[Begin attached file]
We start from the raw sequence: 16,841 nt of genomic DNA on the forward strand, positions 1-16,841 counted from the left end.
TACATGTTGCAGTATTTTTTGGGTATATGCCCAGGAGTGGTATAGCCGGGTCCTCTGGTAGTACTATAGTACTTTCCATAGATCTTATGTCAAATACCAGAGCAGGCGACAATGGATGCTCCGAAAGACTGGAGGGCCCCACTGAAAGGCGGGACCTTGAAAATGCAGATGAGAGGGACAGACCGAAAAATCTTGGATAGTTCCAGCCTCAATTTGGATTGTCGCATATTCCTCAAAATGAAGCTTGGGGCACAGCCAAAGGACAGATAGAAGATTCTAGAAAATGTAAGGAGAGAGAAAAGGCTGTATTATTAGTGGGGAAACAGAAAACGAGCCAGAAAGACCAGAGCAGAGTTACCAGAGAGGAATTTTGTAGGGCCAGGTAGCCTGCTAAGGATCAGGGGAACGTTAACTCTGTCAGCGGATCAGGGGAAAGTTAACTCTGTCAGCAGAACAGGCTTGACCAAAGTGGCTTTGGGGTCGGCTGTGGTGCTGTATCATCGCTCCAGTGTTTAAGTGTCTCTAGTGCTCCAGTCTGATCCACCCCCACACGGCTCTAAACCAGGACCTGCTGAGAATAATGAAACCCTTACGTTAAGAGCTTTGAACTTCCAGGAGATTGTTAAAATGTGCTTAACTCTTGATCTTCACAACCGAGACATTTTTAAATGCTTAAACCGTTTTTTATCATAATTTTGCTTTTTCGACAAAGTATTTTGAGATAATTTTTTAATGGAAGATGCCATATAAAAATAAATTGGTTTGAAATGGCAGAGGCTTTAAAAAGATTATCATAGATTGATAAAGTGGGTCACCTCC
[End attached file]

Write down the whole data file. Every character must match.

We start from the raw sequence: 16,841 nt of genomic DNA on the forward strand, positions 1-16,841 counted from the left end.
TACATGTTGCAGTATTTTTTGGGTATATGCCCAGGAGTGGTATAGCCGGGTCCTCTGGTAGTACTATAGTACTTTCCATAGATCTTATGTCAAATACCAGAGCAGGCGACAATGGATGCTCCGAAAGACTGGAGGGCCCCACTGAAAGGCGGGACCTTGAAAATGCAGATGAGAGGGACAGACCGAAAAATCTTGGATAGTTCCAGCCTCAATTTGGATTGTCGCATATTCCTCAAAATGAAGCTTGGGGCACAGCCAAAGGACAGATAGAAGATTCTAGAAAATGTAAGGAGAGAGAAAAGGCTGTATTATTAGTGGGGAAACAGAAAACGAGCCAGAAAGACCAGAGCAGAGTTACCAGAGAGGAATTTTGTAGGGCCAGGTAGCCTGCTAAGGATCAGGGGAACGTTAACTCTGTCAGCGGATCAGGGGAAAGTTAACTCTGTCAGCAGAACAGGCTTGACCAAAGTGGCTTTGGGGTCGGCTGTGGTGCTGTATCATCGCTCCAGTGTTTAAGTGTCTCTAGTGCTCCAGTCTGATCCACCCCCACACGGCTCTAAACCAGGACCTGCTGAGAATAATGAAACCCTTACGTTAAGAGCTTTGAACTTCCAGGAGATTGTTAAAATGTGCTTAACTCTTGATCTTCACAACCGAGACATTTTTAAATGCTTAAACCGTTTTTTATCATAATTTTGCTTTTTCGACAAAGTATTTTGAGATAATTTTTTAATGGAAGATGCCATATAAAAATAAATTGGTTTGAAATGGCAGAGGCTTTAAAAAGATTATCATAGATTGATAAAGTGGGTCACCTCC